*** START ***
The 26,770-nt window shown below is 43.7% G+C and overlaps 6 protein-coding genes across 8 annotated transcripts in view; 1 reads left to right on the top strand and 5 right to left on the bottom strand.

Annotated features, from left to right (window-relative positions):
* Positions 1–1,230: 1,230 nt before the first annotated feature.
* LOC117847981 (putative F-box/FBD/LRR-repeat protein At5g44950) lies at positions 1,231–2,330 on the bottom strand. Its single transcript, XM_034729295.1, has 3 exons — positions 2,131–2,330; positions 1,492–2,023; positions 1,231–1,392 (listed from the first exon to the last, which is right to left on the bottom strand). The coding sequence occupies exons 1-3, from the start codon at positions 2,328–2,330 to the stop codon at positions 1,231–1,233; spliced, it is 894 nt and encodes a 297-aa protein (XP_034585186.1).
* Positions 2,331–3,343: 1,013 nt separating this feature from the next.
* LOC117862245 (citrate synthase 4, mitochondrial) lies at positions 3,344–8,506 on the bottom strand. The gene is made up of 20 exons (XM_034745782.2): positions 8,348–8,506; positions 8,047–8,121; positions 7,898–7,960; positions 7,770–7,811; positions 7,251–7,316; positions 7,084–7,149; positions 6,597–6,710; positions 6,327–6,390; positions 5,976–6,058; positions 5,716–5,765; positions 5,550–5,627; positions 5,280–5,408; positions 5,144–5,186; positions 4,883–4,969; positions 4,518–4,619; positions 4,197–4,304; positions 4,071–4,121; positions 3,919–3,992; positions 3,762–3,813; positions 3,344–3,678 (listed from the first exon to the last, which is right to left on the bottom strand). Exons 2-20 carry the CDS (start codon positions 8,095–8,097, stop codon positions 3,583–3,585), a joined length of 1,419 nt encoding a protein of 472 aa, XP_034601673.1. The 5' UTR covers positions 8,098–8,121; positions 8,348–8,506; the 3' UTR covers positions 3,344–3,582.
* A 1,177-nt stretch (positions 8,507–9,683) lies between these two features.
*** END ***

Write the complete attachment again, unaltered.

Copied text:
The 26,770-nt window shown below is 43.7% G+C and overlaps 6 protein-coding genes across 8 annotated transcripts in view; 1 reads left to right on the top strand and 5 right to left on the bottom strand.

Annotated features, from left to right (window-relative positions):
* Positions 1–1,230: 1,230 nt before the first annotated feature.
* LOC117847981 (putative F-box/FBD/LRR-repeat protein At5g44950) lies at positions 1,231–2,330 on the bottom strand. Its single transcript, XM_034729295.1, has 3 exons — positions 2,131–2,330; positions 1,492–2,023; positions 1,231–1,392 (listed from the first exon to the last, which is right to left on the bottom strand). The coding sequence occupies exons 1-3, from the start codon at positions 2,328–2,330 to the stop codon at positions 1,231–1,233; spliced, it is 894 nt and encodes a 297-aa protein (XP_034585186.1).
* Positions 2,331–3,343: 1,013 nt separating this feature from the next.
* LOC117862245 (citrate synthase 4, mitochondrial) lies at positions 3,344–8,506 on the bottom strand. The gene is made up of 20 exons (XM_034745782.2): positions 8,348–8,506; positions 8,047–8,121; positions 7,898–7,960; positions 7,770–7,811; positions 7,251–7,316; positions 7,084–7,149; positions 6,597–6,710; positions 6,327–6,390; positions 5,976–6,058; positions 5,716–5,765; positions 5,550–5,627; positions 5,280–5,408; positions 5,144–5,186; positions 4,883–4,969; positions 4,518–4,619; positions 4,197–4,304; positions 4,071–4,121; positions 3,919–3,992; positions 3,762–3,813; positions 3,344–3,678 (listed from the first exon to the last, which is right to left on the bottom strand). Exons 2-20 carry the CDS (start codon positions 8,095–8,097, stop codon positions 3,583–3,585), a joined length of 1,419 nt encoding a protein of 472 aa, XP_034601673.1. The 5' UTR covers positions 8,098–8,121; positions 8,348–8,506; the 3' UTR covers positions 3,344–3,582.
* A 1,177-nt stretch (positions 8,507–9,683) lies between these two features.